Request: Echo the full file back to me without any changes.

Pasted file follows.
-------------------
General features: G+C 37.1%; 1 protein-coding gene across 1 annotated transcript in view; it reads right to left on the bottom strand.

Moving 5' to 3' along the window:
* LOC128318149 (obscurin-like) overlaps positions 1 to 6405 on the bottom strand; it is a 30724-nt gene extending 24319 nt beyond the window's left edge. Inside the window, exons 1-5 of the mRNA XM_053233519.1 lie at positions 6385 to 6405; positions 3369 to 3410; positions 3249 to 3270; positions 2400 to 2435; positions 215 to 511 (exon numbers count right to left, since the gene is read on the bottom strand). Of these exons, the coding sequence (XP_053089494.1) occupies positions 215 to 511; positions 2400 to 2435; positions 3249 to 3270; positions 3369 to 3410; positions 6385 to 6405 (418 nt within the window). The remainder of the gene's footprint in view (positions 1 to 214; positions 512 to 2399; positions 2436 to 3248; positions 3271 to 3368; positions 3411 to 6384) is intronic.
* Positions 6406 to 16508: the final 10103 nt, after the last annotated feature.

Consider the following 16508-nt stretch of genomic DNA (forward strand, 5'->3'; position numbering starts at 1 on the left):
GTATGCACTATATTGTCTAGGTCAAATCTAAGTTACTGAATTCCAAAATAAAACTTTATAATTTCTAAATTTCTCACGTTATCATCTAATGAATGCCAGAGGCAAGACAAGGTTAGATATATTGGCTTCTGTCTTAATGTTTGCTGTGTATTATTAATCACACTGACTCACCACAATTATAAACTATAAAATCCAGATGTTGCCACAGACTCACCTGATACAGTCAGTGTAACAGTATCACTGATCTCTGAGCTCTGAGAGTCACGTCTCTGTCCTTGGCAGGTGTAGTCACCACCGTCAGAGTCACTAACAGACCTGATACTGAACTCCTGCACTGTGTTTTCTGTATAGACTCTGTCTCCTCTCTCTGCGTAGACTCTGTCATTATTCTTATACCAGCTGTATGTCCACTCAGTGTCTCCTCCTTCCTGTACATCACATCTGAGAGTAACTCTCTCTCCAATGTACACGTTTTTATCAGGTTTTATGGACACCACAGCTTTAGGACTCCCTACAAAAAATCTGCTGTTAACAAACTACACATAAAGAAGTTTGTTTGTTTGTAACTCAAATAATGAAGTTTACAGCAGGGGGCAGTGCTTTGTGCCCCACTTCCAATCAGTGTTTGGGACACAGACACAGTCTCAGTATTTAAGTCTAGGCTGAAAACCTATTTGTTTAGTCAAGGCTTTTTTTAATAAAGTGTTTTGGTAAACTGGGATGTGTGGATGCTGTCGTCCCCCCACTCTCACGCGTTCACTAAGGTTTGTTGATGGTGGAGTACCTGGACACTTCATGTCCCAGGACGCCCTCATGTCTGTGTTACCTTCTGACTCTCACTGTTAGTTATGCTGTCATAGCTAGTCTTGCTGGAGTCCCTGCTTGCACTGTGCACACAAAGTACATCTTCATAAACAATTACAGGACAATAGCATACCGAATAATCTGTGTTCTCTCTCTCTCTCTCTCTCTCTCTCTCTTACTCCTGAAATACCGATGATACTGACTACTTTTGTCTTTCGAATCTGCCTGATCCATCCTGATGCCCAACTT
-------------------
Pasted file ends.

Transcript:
General features: G+C 37.1%; 1 protein-coding gene across 1 annotated transcript in view; it reads right to left on the bottom strand.

Moving 5' to 3' along the window:
* LOC128318149 (obscurin-like) overlaps positions 1 to 6405 on the bottom strand; it is a 30724-nt gene extending 24319 nt beyond the window's left edge. Inside the window, exons 1-5 of the mRNA XM_053233519.1 lie at positions 6385 to 6405; positions 3369 to 3410; positions 3249 to 3270; positions 2400 to 2435; positions 215 to 511 (exon numbers count right to left, since the gene is read on the bottom strand). Of these exons, the coding sequence (XP_053089494.1) occupies positions 215 to 511; positions 2400 to 2435; positions 3249 to 3270; positions 3369 to 3410; positions 6385 to 6405 (418 nt within the window). The remainder of the gene's footprint in view (positions 1 to 214; positions 512 to 2399; positions 2436 to 3248; positions 3271 to 3368; positions 3411 to 6384) is intronic.
* Positions 6406 to 16508: the final 10103 nt, after the last annotated feature.

Consider the following 16508-nt stretch of genomic DNA (forward strand, 5'->3'; position numbering starts at 1 on the left):
GTATGCACTATATTGTCTAGGTCAAATCTAAGTTACTGAATTCCAAAATAAAACTTTATAATTTCTAAATTTCTCACGTTATCATCTAATGAATGCCAGAGGCAAGACAAGGTTAGATATATTGGCTTCTGTCTTAATGTTTGCTGTGTATTATTAATCACACTGACTCACCACAATTATAAACTATAAAATCCAGATGTTGCCACAGACTCACCTGATACAGTCAGTGTAACAGTATCACTGATCTCTGAGCTCTGAGAGTCACGTCTCTGTCCTTGGCAGGTGTAGTCACCACCGTCAGAGTCACTAACAGACCTGATACTGAACTCCTGCACTGTGTTTTCTGTATAGACTCTGTCTCCTCTCTCTGCGTAGACTCTGTCATTATTCTTATACCAGCTGTATGTCCACTCAGTGTCTCCTCCTTCCTGTACATCACATCTGAGAGTAACTCTCTCTCCAATGTACACGTTTTTATCAGGTTTTATGGACACCACAGCTTTAGGACTCCCTACAAAAAATCTGCTGTTAACAAACTACACATAAAGAAGTTTGTTTGTTTGTAACTCAAATAATGAAGTTTACAGCAGGGGGCAGTGCTTTGTGCCCCACTTCCAATCAGTGTTTGGGACACAGACACAGTCTCAGTATTTAAGTCTAGGCTGAAAACCTATTTGTTTAGTCAAGGCTTTTTTTAATAAAGTGTTTTGGTAAACTGGGATGTGTGGATGCTGTCGTCCCCCCACTCTCACGCGTTCACTAAGGTTTGTTGATGGTGGAGTACCTGGACACTTCATGTCCCAGGACGCCCTCATGTCTGTGTTACCTTCTGACTCTCACTGTTAGTTATGCTGTCATAGCTAGTCTTGCTGGAGTCCCTGCTTGCACTGTGCACACAAAGTACATCTTCATAAACAATTACAGGACAATAGCATACCGAATAATCTGTGTTCTCTCTCTCTCTCTCTCTCTCTCTCTCTTACTCCTGAAATACCGATGATACTGACTACTTTTGTCTTTCGAATCTGCCTGATCCATCCTGATGCCCAACTT